Day” by my good friend Jeff Rubin and his wife Norma. In their honor, and
to celebrate this important day, I am sharing a few solutions of my own on
word and punctuation usage.
One goal of Advanced Etiquette is to make people feel comfortable and at ease
in social situations. While proper punctuation and word usage may not be
directly related to having good manners and etiquette, using language
correctly is part of presenting yourself to others with the best image
possible. When you say or write something incorrectly, it sends uncomfortable
signals to the listener or reader, similar to the screeching sounds of
running your fingers across a chalkboard—yipes! Using correct punctuation
and words will elevate your stature in both social and business situations
1. IT’S VERSUS ITS. “It” is the exception to the possessive rule.
Generally you add an apostrophe to indicate ownership. For example, this is
“It's” breaks the rule. It’s means "it is;" "its" is possessive.
2. THERE VERSUS THEIR. Which is correct?... “Cheryl and Pam walked there
dogs” or “Cheryl and Pam walked their dogs.” Choose Door Number 2.
There is a location (among other meanings) but their is the pronoun for more
than one person.
3. FURTHER VERSUS FARTHER. Further means time or quantity, as in, “He
wished he could pursue the subject further.” Farther means distance, as in,
“He threw the ball farther down the field than expected” and “New York
is farther from Denver than Omaha.” English being an ever-changing
language, some dictionaries now say these words are interchangeable. I find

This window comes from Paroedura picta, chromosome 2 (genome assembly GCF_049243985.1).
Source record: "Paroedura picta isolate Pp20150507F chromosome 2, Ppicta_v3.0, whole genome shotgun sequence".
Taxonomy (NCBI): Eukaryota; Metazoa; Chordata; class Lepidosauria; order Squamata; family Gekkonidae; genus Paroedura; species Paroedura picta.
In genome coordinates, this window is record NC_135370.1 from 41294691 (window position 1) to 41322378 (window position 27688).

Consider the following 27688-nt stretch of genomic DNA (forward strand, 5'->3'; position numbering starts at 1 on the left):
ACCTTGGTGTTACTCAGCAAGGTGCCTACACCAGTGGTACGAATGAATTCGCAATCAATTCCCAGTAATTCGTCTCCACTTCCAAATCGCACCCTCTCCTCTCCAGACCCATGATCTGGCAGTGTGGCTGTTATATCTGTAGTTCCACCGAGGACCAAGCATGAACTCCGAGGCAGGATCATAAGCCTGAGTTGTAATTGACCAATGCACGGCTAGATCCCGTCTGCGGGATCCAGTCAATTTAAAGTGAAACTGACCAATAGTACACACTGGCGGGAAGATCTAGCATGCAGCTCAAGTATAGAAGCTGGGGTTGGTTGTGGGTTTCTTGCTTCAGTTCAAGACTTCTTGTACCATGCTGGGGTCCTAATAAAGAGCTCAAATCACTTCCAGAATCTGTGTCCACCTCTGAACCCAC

this unfortunate; to me these are, and should remain, totally distinct and
4. LESS AND MORE ARE NOT FEWER AND GREATER. Less and more refer to quantity.
For example, “She filled the blue cup more (or less) than the red cup.”
Fewer and greater refer to number. I am bothered every time I see “Express
Line, 10 Items or Less.” These signs are incorrect, which irritates me to
no end. The signs should read “Express Line: 10 Items or Fewer.” Every
time I see this, it makes me think about never returning to that store. Their
image as an educated, professional establishment goes straight to the bottom
of the list.
5. ZERO OR O. Zero is a number. O is a letter. While most people are careful
to type the right character, many folks are less careful when talking. In
speech, use the word zero to state a number. For example, “the area code
for San Jose, California, is four zero eight.”
6. STATIONERY VERSUS STATIONARY. Use your beautiful personalized stationery
to write a thank-you note for the business lunch; use a stationary bike to
keep in shape. Stationary means to stay in one place and stationery refers to
materials for letter writing.
7. COMPLIMENT VERSUS COMPLEMENT. Give a compliment to a friend whose jewelry
complements her eyes. One refers to giving praise and the other mean to have
something match or “go along” with something else.
8. HYPHENS AND DASHES. A hyphen is a very short horizontal line used between
compound words such as your telephone number and zip code+4. To be correct,
say the word “hyphen” not “dash” when stating your telephone number
and/or zip code+4. A telephone number should correctly be stated as “area
A written dash is a longer horizontal line used to set-off a comment or
interruption within a sentence. It is stronger than a comma and less formal
than a colon. Verbally, these kind of comments are called “asides.”
For further information on National Punctuation Day, see
QUESTION: What other items do you have to add to this list? Do let us hear
from you at www.AdvancedEtiquette.com. If you enjoyed this article and want
more, subscribe to our “Etiquette Tip of the Month” newsletter—at no
charge—filled with great monthly tips on all sorts of topics from
international business and social etiquette and protocol to everyday life
subjects. It will be great to have you as a member of our happy family of
subscribers at www.AdvancedEtiquette.com/subscribe.
Syndi Seid is the world's leading authority on international business and social etiquette and protocol. She has helped thousands of people from all over the world master the skills to having “etiquette intelligence” in any business and social situation, anywhere in the world. Find out more at